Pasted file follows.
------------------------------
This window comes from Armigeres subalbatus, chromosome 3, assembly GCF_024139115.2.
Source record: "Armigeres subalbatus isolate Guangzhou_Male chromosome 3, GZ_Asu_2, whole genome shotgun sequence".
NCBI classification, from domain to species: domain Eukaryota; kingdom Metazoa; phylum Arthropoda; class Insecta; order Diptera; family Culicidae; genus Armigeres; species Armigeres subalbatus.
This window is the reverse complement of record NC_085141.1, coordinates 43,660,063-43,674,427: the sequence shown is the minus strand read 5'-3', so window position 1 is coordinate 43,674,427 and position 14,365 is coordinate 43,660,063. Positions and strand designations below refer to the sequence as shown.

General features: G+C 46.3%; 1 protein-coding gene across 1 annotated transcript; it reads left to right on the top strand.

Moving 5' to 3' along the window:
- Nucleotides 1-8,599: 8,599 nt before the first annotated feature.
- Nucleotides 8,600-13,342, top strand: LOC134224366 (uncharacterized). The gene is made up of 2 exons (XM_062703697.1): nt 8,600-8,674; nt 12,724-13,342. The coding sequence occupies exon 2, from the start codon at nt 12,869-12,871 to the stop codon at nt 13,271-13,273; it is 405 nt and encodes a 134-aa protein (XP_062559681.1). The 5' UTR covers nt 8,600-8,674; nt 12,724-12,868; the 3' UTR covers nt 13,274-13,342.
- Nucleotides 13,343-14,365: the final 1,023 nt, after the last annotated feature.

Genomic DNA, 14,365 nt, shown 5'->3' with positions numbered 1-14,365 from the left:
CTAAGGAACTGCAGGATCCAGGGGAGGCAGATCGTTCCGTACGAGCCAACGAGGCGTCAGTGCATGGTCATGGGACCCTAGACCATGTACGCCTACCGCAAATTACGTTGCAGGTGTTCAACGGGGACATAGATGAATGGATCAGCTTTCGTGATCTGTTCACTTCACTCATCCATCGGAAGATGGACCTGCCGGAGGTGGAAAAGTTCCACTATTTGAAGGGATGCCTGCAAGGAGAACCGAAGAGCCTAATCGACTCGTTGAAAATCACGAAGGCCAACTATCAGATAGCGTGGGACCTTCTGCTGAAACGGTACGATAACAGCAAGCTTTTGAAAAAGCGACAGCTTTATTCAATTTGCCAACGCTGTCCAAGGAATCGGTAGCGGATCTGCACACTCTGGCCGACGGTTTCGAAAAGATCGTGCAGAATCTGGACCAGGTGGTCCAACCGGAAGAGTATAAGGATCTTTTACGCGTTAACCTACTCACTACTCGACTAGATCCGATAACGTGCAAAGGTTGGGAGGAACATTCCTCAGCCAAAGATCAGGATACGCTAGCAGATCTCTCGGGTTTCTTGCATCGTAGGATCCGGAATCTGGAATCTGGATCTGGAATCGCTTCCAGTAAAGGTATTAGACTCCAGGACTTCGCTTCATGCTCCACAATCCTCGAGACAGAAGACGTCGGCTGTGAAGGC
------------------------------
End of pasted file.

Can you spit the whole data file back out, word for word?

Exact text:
This window comes from Armigeres subalbatus, chromosome 3, assembly GCF_024139115.2.
Source record: "Armigeres subalbatus isolate Guangzhou_Male chromosome 3, GZ_Asu_2, whole genome shotgun sequence".
NCBI classification, from domain to species: domain Eukaryota; kingdom Metazoa; phylum Arthropoda; class Insecta; order Diptera; family Culicidae; genus Armigeres; species Armigeres subalbatus.
This window is the reverse complement of record NC_085141.1, coordinates 43,660,063-43,674,427: the sequence shown is the minus strand read 5'-3', so window position 1 is coordinate 43,674,427 and position 14,365 is coordinate 43,660,063. Positions and strand designations below refer to the sequence as shown.

General features: G+C 46.3%; 1 protein-coding gene across 1 annotated transcript; it reads left to right on the top strand.

Moving 5' to 3' along the window:
- Nucleotides 1-8,599: 8,599 nt before the first annotated feature.
- Nucleotides 8,600-13,342, top strand: LOC134224366 (uncharacterized). The gene is made up of 2 exons (XM_062703697.1): nt 8,600-8,674; nt 12,724-13,342. The coding sequence occupies exon 2, from the start codon at nt 12,869-12,871 to the stop codon at nt 13,271-13,273; it is 405 nt and encodes a 134-aa protein (XP_062559681.1). The 5' UTR covers nt 8,600-8,674; nt 12,724-12,868; the 3' UTR covers nt 13,274-13,342.
- Nucleotides 13,343-14,365: the final 1,023 nt, after the last annotated feature.

Genomic DNA, 14,365 nt, shown 5'->3' with positions numbered 1-14,365 from the left:
CTAAGGAACTGCAGGATCCAGGGGAGGCAGATCGTTCCGTACGAGCCAACGAGGCGTCAGTGCATGGTCATGGGACCCTAGACCATGTACGCCTACCGCAAATTACGTTGCAGGTGTTCAACGGGGACATAGATGAATGGATCAGCTTTCGTGATCTGTTCACTTCACTCATCCATCGGAAGATGGACCTGCCGGAGGTGGAAAAGTTCCACTATTTGAAGGGATGCCTGCAAGGAGAACCGAAGAGCCTAATCGACTCGTTGAAAATCACGAAGGCCAACTATCAGATAGCGTGGGACCTTCTGCTGAAACGGTACGATAACAGCAAGCTTTTGAAAAAGCGACAGCTTTATTCAATTTGCCAACGCTGTCCAAGGAATCGGTAGCGGATCTGCACACTCTGGCCGACGGTTTCGAAAAGATCGTGCAGAATCTGGACCAGGTGGTCCAACCGGAAGAGTATAAGGATCTTTTACGCGTTAACCTACTCACTACTCGACTAGATCCGATAACGTGCAAAGGTTGGGAGGAACATTCCTCAGCCAAAGATCAGGATACGCTAGCAGATCTCTCGGGTTTCTTGCATCGTAGGATCCGGAATCTGGAATCTGGATCTGGAATCGCTTCCAGTAAAGGTATTAGACTCCAGGACTTCGCTTCATGCTCCACAATCCTCGAGACAGAAGACGTCGGCTGTGAAGGC